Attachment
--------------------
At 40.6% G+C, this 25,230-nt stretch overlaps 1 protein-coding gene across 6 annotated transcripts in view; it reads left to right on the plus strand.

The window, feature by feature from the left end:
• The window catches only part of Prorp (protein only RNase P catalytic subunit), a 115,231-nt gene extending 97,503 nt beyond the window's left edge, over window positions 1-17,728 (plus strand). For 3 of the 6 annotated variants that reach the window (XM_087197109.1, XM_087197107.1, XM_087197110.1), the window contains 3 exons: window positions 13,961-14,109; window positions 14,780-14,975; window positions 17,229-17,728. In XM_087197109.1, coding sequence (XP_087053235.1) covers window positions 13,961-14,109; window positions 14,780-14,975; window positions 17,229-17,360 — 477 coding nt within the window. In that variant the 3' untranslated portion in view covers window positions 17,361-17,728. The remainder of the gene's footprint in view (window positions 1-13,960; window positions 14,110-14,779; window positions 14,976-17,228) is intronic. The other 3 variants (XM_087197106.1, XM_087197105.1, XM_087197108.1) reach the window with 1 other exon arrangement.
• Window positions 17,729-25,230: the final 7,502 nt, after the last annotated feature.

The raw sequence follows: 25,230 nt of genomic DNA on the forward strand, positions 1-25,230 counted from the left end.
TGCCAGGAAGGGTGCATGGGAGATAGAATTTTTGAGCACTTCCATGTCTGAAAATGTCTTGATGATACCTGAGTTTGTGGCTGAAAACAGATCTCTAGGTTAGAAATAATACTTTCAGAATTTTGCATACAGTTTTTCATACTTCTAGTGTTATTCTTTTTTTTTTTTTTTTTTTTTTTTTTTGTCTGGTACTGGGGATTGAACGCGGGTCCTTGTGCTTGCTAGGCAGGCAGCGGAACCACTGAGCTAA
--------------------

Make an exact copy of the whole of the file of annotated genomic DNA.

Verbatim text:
At 40.6% G+C, this 25,230-nt stretch overlaps 1 protein-coding gene across 6 annotated transcripts in view; it reads left to right on the plus strand.

The window, feature by feature from the left end:
• The window catches only part of Prorp (protein only RNase P catalytic subunit), a 115,231-nt gene extending 97,503 nt beyond the window's left edge, over window positions 1-17,728 (plus strand). For 3 of the 6 annotated variants that reach the window (XM_087197109.1, XM_087197107.1, XM_087197110.1), the window contains 3 exons: window positions 13,961-14,109; window positions 14,780-14,975; window positions 17,229-17,728. In XM_087197109.1, coding sequence (XP_087053235.1) covers window positions 13,961-14,109; window positions 14,780-14,975; window positions 17,229-17,360 — 477 coding nt within the window. In that variant the 3' untranslated portion in view covers window positions 17,361-17,728. The remainder of the gene's footprint in view (window positions 1-13,960; window positions 14,110-14,779; window positions 14,976-17,228) is intronic. The other 3 variants (XM_087197106.1, XM_087197105.1, XM_087197108.1) reach the window with 1 other exon arrangement.
• Window positions 17,729-25,230: the final 7,502 nt, after the last annotated feature.

The raw sequence follows: 25,230 nt of genomic DNA on the forward strand, positions 1-25,230 counted from the left end.
TGCCAGGAAGGGTGCATGGGAGATAGAATTTTTGAGCACTTCCATGTCTGAAAATGTCTTGATGATACCTGAGTTTGTGGCTGAAAACAGATCTCTAGGTTAGAAATAATACTTTCAGAATTTTGCATACAGTTTTTCATACTTCTAGTGTTATTCTTTTTTTTTTTTTTTTTTTTTTTTTTTGTCTGGTACTGGGGATTGAACGCGGGTCCTTGTGCTTGCTAGGCAGGCAGCGGAACCACTGAGCTAA